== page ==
Grace must be undeserved. That’s what it is. It is “unmerited favor.” Which means if we are extending affection, forgiveness, leniency to someone we believe deserves it, it isn’t grace. It may be appropriate and justified. But it isn’t grace.
Grace must travel in two directions. Let’s say I get my feelings hurt because I haven’t been to church in a month and no one called to check on me. Or that I recently went through a divorce and felt snubbed by people at church. Or that I was overlooked for a leadership role I feel I deserved. Or that I brought my crock pot macaroni into the fellowship hall and the other ladies were in a circle talking and didn’t acknowledge my presence or contribution.
I will expect these people to show me grace for my absenteeism, my bitterness and unforgiveness towards my ex, my indignation about being passed over, or my curt reply to the ladies at lunch after the service. But I will likely give no thought to the grace I am required to extend to them for their busyness, their uncertainty about how to navigate my volatile, messy emotions, perhaps even their exclusion or judgment.
We will often beat the drum of grace for our favorite sinner, usually ourselves, without a thought about what grace requires of us in the other direction.
People aren’t nicer outside the church; we just expect less of them.
Should church people be kinder, more compassionate, less judgmental because they love Jesus? Unequivocally, yes.
Are you those things?
I don’t know about you, but this becoming more like Jesus isn’t as easy as you might think. In my prayers, I often apologize to the Lord that I’m not farther along in this transformation gig than I am. I gossip. I am a glutton. I am proud. I am bitter. I confess and turn from these sins only to find I am wracked with others.
I am the hurter and the hurt. And you probably are too.
As marriage or parenting keeps us desperately aware of our need for Jesus, so does being part of the Church. Because when my sinfulness bumps into yours, relational messiness results.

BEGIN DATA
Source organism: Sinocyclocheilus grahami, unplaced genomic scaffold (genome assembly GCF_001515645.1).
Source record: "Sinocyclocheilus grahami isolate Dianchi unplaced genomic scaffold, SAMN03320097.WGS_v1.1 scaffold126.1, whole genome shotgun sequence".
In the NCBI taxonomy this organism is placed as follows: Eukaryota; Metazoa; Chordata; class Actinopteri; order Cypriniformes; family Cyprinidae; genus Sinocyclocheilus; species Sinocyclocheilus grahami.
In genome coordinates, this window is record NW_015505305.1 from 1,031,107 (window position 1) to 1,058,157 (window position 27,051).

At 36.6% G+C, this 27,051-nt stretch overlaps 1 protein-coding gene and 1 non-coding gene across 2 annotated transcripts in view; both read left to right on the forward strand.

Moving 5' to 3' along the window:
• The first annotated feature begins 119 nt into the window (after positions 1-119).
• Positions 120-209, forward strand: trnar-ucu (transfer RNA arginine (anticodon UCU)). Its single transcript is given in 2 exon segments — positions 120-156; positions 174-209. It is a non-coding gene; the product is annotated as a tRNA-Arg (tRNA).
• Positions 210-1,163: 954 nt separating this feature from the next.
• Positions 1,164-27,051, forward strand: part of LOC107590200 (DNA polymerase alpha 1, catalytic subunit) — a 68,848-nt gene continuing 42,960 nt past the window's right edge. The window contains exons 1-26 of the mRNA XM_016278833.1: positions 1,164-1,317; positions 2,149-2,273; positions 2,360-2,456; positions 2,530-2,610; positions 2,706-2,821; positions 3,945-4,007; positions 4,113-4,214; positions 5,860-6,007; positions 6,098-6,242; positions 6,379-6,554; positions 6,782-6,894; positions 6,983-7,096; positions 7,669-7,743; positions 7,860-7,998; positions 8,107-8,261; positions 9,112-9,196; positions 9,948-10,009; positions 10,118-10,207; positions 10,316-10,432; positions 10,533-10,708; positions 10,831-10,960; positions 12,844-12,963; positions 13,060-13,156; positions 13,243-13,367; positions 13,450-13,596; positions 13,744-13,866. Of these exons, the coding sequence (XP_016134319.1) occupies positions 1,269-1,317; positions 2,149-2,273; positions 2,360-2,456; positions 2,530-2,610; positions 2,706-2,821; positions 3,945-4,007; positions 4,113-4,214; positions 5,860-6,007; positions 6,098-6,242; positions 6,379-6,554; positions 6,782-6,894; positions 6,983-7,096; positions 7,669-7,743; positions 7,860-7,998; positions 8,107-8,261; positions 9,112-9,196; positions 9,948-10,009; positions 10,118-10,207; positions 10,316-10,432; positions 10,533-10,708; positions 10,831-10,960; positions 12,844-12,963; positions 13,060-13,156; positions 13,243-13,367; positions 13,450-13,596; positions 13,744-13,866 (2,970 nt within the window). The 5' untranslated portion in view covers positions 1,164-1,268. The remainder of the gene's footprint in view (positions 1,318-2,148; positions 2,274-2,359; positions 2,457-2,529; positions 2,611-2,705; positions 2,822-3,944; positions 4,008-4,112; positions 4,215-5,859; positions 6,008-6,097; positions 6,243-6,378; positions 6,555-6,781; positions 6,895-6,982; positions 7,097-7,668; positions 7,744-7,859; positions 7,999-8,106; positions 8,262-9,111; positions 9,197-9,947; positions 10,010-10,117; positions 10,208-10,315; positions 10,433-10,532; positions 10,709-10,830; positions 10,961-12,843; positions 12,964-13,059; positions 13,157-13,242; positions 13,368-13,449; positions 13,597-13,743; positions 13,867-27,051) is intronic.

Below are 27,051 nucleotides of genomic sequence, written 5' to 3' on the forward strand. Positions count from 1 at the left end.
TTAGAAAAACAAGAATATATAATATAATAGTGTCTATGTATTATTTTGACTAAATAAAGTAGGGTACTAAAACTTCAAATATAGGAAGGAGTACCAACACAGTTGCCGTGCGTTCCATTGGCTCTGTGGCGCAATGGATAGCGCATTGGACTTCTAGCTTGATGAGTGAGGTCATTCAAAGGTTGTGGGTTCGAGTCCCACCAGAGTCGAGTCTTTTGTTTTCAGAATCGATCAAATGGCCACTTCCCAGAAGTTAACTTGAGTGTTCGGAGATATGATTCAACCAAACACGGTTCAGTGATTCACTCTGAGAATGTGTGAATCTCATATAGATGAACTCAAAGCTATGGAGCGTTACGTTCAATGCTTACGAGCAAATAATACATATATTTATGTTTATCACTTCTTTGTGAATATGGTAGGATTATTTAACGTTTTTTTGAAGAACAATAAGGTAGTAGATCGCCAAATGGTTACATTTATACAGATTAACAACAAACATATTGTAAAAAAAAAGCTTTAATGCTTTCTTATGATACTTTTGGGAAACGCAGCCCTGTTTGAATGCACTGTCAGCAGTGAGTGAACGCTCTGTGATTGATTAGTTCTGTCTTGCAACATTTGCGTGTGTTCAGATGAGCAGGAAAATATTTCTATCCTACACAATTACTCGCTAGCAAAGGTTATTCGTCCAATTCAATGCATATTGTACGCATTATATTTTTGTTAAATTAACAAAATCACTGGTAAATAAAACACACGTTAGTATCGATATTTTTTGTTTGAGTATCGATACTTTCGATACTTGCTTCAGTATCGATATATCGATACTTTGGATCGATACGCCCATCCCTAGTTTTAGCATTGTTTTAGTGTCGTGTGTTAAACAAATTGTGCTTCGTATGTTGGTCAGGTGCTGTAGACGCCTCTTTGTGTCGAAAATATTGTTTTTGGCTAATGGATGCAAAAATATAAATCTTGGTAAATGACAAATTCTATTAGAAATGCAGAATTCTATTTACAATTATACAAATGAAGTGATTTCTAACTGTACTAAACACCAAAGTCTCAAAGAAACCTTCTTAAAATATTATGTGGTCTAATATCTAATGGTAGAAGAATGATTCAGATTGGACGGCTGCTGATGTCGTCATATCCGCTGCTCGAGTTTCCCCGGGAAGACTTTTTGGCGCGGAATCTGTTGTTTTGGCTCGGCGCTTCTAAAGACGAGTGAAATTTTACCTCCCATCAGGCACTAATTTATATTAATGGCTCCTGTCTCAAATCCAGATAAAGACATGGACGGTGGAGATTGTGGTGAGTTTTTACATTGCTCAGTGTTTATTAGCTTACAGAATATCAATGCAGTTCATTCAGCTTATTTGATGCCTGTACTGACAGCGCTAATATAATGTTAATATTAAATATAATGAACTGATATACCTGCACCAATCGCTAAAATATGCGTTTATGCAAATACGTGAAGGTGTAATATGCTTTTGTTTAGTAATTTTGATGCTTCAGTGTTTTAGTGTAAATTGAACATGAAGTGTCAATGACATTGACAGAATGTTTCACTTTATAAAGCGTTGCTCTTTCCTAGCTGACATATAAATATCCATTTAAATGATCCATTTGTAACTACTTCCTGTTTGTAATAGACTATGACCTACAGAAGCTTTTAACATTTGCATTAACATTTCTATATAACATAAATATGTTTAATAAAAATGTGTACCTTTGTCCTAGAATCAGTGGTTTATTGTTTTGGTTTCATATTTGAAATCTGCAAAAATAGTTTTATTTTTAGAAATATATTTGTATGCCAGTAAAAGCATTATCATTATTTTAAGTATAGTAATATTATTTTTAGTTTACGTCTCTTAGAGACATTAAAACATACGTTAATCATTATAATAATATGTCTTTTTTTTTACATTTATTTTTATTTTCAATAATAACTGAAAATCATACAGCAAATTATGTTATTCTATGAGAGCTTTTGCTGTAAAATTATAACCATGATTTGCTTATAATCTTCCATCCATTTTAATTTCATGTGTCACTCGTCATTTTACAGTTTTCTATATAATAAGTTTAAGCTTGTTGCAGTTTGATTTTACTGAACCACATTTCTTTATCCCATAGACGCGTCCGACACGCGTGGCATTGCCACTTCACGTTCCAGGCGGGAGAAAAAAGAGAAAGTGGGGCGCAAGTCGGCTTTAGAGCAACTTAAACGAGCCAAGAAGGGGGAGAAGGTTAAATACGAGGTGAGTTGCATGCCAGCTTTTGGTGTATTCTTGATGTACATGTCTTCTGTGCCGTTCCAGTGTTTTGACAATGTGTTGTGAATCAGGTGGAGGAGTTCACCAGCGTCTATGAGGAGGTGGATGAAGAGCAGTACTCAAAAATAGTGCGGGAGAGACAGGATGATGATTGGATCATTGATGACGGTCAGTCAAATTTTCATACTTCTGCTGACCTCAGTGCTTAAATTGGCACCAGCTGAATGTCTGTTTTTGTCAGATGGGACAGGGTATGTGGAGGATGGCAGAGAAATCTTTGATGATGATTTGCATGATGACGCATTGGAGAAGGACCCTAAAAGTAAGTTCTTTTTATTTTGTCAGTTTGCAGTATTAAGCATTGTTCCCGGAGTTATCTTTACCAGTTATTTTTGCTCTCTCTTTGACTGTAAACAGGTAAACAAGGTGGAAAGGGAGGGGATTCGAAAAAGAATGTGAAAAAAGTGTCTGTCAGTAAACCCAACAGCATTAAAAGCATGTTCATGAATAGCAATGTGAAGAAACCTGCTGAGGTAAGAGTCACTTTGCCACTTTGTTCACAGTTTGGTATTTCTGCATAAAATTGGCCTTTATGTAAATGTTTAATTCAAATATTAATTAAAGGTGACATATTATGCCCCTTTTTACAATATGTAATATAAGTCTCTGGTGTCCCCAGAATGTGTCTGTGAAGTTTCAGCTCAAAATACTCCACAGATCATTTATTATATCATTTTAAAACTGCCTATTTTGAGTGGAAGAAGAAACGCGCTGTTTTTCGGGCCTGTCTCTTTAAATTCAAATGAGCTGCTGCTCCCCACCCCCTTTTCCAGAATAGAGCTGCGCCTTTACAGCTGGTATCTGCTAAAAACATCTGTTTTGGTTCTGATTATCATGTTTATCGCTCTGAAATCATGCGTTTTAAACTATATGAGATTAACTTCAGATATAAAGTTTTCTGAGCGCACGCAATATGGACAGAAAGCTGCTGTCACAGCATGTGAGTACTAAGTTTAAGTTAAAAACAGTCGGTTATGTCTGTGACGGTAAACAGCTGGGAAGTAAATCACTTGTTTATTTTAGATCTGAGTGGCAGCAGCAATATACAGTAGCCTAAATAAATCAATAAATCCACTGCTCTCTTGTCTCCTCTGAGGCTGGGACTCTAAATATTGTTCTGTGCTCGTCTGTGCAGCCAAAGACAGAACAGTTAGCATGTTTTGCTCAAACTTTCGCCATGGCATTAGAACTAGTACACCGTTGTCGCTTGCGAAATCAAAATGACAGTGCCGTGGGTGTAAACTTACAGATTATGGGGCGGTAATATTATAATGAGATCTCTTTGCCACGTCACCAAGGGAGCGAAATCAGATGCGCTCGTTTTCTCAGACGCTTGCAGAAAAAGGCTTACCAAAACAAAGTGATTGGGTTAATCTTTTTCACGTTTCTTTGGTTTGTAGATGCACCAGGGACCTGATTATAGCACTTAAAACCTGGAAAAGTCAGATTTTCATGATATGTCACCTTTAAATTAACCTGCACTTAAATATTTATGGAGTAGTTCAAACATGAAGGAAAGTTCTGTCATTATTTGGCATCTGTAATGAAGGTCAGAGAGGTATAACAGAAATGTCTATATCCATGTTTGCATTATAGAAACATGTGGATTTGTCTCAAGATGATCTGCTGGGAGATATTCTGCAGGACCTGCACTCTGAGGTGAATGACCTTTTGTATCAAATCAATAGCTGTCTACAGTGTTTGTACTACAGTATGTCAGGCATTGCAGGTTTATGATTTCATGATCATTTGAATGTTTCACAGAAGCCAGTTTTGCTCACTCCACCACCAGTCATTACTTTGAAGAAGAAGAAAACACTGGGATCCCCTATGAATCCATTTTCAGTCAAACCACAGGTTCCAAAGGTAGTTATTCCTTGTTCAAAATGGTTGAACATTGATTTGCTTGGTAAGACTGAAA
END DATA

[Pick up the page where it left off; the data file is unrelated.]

Jesus was hurt by the Church.
I know this guy who was sold down the river by one of his best friends. The “friend” was bribed by authorities to corroborate trumped up charges. “Friend” agreed and actually led them to the guy for his arrest. The guy was hanging out with the rest of their friend group, but they all scattered as the whole thing went down so they wouldn’t be implicated.
They all went into hiding, afraid they’d be drawn into the fray. One “friend” lied repeatedly about his association with the guy, and they all allowed him to be sentenced to death without ever coming to his defense or testifying about the false charges.
Yet at his death, he blanketed them with forgiveness.
And they became the Church. And changed the world.
Do we really want to miss out on that?
I was hesitant to write this post because the last thing I ever want to do is dishonor the Church.
I esteem the Church with adoration and reverence. Which is why I think we’re afraid to talk about this in the open as a body of believers. But here’s the thing; I see gifted, passionate believers tapping out, and that’s not okay.
You don’t have to come to my church. We’ll probably hurt you if you do. But get in a church somewhere. And know that they’re going to hurt you too. Not because they mean to. For the most part, I believe people everywhere are doing the best they know to do. But because it’s the law of selfish people.
Whose agenda is advanced when we neglect meeting together?
Some of my greatest hurts have happened in the context of the Church. But so have my greatest blessings.
The risk and messy hard work are worth it, friend. They are.